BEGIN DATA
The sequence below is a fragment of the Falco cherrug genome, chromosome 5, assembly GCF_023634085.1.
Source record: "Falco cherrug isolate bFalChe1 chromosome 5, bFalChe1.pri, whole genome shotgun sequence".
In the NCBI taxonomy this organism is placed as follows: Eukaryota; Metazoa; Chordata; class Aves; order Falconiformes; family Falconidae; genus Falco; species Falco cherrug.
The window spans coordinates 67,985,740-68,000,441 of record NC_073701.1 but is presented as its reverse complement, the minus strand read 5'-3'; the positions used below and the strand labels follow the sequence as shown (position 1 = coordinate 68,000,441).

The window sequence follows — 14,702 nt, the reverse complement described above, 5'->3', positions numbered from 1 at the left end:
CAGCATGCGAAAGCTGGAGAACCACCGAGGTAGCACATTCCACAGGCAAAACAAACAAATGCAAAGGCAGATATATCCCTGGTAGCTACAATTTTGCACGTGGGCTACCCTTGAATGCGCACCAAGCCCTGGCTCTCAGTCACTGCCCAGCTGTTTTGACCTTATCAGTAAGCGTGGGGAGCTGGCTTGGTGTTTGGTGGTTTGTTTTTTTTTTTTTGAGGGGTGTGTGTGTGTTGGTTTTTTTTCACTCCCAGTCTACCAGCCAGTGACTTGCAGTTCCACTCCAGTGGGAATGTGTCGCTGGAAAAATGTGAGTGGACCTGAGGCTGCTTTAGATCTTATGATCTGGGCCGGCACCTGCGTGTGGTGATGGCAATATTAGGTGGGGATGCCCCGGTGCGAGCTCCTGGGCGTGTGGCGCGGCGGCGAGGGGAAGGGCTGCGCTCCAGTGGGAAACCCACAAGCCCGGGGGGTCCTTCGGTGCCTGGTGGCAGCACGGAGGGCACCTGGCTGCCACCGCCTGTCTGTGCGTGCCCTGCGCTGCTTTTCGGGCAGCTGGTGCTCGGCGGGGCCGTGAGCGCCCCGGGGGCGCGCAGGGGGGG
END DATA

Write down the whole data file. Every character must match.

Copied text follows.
The sequence below is a fragment of the Falco cherrug genome, chromosome 5, assembly GCF_023634085.1.
Source record: "Falco cherrug isolate bFalChe1 chromosome 5, bFalChe1.pri, whole genome shotgun sequence".
In the NCBI taxonomy this organism is placed as follows: Eukaryota; Metazoa; Chordata; class Aves; order Falconiformes; family Falconidae; genus Falco; species Falco cherrug.
The window spans coordinates 67,985,740-68,000,441 of record NC_073701.1 but is presented as its reverse complement, the minus strand read 5'-3'; the positions used below and the strand labels follow the sequence as shown (position 1 = coordinate 68,000,441).

The window sequence follows — 14,702 nt, the reverse complement described above, 5'->3', positions numbered from 1 at the left end:
CAGCATGCGAAAGCTGGAGAACCACCGAGGTAGCACATTCCACAGGCAAAACAAACAAATGCAAAGGCAGATATATCCCTGGTAGCTACAATTTTGCACGTGGGCTACCCTTGAATGCGCACCAAGCCCTGGCTCTCAGTCACTGCCCAGCTGTTTTGACCTTATCAGTAAGCGTGGGGAGCTGGCTTGGTGTTTGGTGGTTTGTTTTTTTTTTTTTGAGGGGTGTGTGTGTGTTGGTTTTTTTTCACTCCCAGTCTACCAGCCAGTGACTTGCAGTTCCACTCCAGTGGGAATGTGTCGCTGGAAAAATGTGAGTGGACCTGAGGCTGCTTTAGATCTTATGATCTGGGCCGGCACCTGCGTGTGGTGATGGCAATATTAGGTGGGGATGCCCCGGTGCGAGCTCCTGGGCGTGTGGCGCGGCGGCGAGGGGAAGGGCTGCGCTCCAGTGGGAAACCCACAAGCCCGGGGGGTCCTTCGGTGCCTGGTGGCAGCACGGAGGGCACCTGGCTGCCACCGCCTGTCTGTGCGTGCCCTGCGCTGCTTTTCGGGCAGCTGGTGCTCGGCGGGGCCGTGAGCGCCCCGGGGGCGCGCAGGGGGGG